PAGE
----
'E hey, robar ne teemee uh but..."roll dai gig bale"'. The middle portion of this one is missing, because like most of the male phrases, there are few actual spoken words, and more mumbling involved. I am given the impression when this is said, that Michael Roomies, or any other male Sim, is quoting something in the sentence. The last portion of the sentence in speech marks, I have put there myself to illustrate the sudden change of tone when these words are said. Now again, interpretation is open to the player, but the tone of this one sounds like someone talking about their day at work (as is 'Tirimah!', which I'll come onto later). 'E hay', in this manner, can be substituted for 'So today...', 'robar ne teemee uh but', 'while I was on my break...'. The middle portion is a mumble, but that might simply be an excuse to use someone's name there, and then continue with '...said, "can I nick one of yer sarnies, mate?". Ok, not realistic, but then again, who actually has anything interesting to say about work?

'Tirimah!' I could never completely grasp any 'words' from the rest of the sentence, so this one will have to do! Tirimah sounds a lot like 'Yeah I remember...!' in tone, but as I've said above, the phrase along with this word, could imply a discussion on work or simply a quick way of grabbing attention, before talking a load of rubbish...

Finally, from the male phrases, a joke: 'Kaplares ne mara, komares tro mraw, e mimis to meli keer!' I didn't find it funny either. But Chris Roomies did. I think you could substitute a joke of your own for this one. Here's mine: 'There was a woman from Venus, whose body was shaped like a...'

Now on to the female conversational phrases, because it's 2.15 AM and I have to be up for work sometime soon...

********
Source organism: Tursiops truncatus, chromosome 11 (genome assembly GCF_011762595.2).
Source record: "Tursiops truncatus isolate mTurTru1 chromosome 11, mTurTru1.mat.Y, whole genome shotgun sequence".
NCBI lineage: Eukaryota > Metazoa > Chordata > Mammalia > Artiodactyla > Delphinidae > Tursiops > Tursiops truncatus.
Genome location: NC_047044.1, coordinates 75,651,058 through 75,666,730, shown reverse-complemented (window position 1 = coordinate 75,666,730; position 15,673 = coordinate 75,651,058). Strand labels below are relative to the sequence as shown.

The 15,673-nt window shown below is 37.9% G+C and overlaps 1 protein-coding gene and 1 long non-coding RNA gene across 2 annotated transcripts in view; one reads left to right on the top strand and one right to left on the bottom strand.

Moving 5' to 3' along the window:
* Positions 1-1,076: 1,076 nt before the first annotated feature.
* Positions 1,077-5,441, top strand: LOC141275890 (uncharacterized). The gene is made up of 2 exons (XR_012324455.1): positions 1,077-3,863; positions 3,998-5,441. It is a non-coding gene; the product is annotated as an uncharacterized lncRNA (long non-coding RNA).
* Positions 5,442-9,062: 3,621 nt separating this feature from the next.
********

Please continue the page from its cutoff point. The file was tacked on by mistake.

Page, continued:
'Kenwalsh nina ve? Intego voge shiya gool van chee, giye volsh!' Just imagine sitting at the table, tucking in to that pizza you've waited for over two hours for, slowly taking in the various flavours and aromas and putting your mind to rest, when suddenly someone yells this at you! Is it me, or does 'Kenwalsh nina ve' sound like 'Are you listening to me'?. Actually it's probably got more to do with shopping than anything else, this one. Women are women, regardless of it being real-life or a computer game. They will talk about shopping, and now with Hot Date on the market, they can actually do it! How does this sound, '20% off? I'm grabbing my coat and going right now!' (then of course you hear 'Tirimah!' - 'Don't be stupid!')
...And finally...

'Kentvolahs na, wela va nyava?' 'And while we're on the subject, what about '. That's the phrase that always springs to mind, and usually follows the previous sentence. There's very little more to say for this one, except it is one of the few questions that actually provokes a response from the other person. Unfortunately, I have never been able to transliterate the mumbled response, but it seems to be a confirmationary response to the question - a sort of a 'yes' or 'no' type of answer in a sense.

Summary/What have we learned from all this?

1. It's a computer game, and this should always be remembered when people are downloading yet another GB of stuff from the net and people like me try to understand a language that wasn't *meant* to be understood.

2. Simmish is a language that is quite rare in the way that male responses and female responses are completely different, yet understandable to each other. Each Sim can mutually understand one another, even if they never use the same words (except when saying goodbye, or greeting someone).

3. Not all Simmish is understandable. I missed a lot of it out, because it was next to impossible to construct any words from mumbles. Simbrat-speak is particularly problematic in this area.